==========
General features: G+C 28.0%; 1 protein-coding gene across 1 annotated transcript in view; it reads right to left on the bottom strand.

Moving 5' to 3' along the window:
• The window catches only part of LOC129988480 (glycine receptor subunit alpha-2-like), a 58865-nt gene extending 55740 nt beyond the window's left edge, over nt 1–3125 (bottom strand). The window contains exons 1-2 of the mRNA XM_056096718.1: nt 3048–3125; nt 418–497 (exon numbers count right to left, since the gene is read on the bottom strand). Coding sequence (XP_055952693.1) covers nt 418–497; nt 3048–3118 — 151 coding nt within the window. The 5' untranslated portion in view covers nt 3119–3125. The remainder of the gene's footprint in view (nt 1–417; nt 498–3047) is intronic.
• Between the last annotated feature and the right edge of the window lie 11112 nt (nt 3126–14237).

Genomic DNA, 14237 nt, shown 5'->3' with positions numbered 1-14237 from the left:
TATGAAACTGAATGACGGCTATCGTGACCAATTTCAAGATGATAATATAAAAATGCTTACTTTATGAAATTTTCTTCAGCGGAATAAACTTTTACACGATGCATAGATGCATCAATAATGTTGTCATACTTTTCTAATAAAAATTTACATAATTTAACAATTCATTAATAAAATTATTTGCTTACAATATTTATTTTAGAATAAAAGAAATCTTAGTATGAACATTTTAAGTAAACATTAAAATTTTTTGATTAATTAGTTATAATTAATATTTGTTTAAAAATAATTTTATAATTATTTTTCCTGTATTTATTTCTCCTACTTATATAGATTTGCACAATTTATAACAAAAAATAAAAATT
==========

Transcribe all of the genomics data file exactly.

General features: G+C 28.0%; 1 protein-coding gene across 1 annotated transcript in view; it reads right to left on the bottom strand.

Moving 5' to 3' along the window:
• The window catches only part of LOC129988480 (glycine receptor subunit alpha-2-like), a 58865-nt gene extending 55740 nt beyond the window's left edge, over nt 1–3125 (bottom strand). The window contains exons 1-2 of the mRNA XM_056096718.1: nt 3048–3125; nt 418–497 (exon numbers count right to left, since the gene is read on the bottom strand). Coding sequence (XP_055952693.1) covers nt 418–497; nt 3048–3118 — 151 coding nt within the window. The 5' untranslated portion in view covers nt 3119–3125. The remainder of the gene's footprint in view (nt 1–417; nt 498–3047) is intronic.
• Between the last annotated feature and the right edge of the window lie 11112 nt (nt 3126–14237).

Genomic DNA, 14237 nt, shown 5'->3' with positions numbered 1-14237 from the left:
TATGAAACTGAATGACGGCTATCGTGACCAATTTCAAGATGATAATATAAAAATGCTTACTTTATGAAATTTTCTTCAGCGGAATAAACTTTTACACGATGCATAGATGCATCAATAATGTTGTCATACTTTTCTAATAAAAATTTACATAATTTAACAATTCATTAATAAAATTATTTGCTTACAATATTTATTTTAGAATAAAAGAAATCTTAGTATGAACATTTTAAGTAAACATTAAAATTTTTTGATTAATTAGTTATAATTAATATTTGTTTAAAAATAATTTTATAATTATTTTTCCTGTATTTATTTCTCCTACTTATATAGATTTGCACAATTTATAACAAAAAATAAAAATT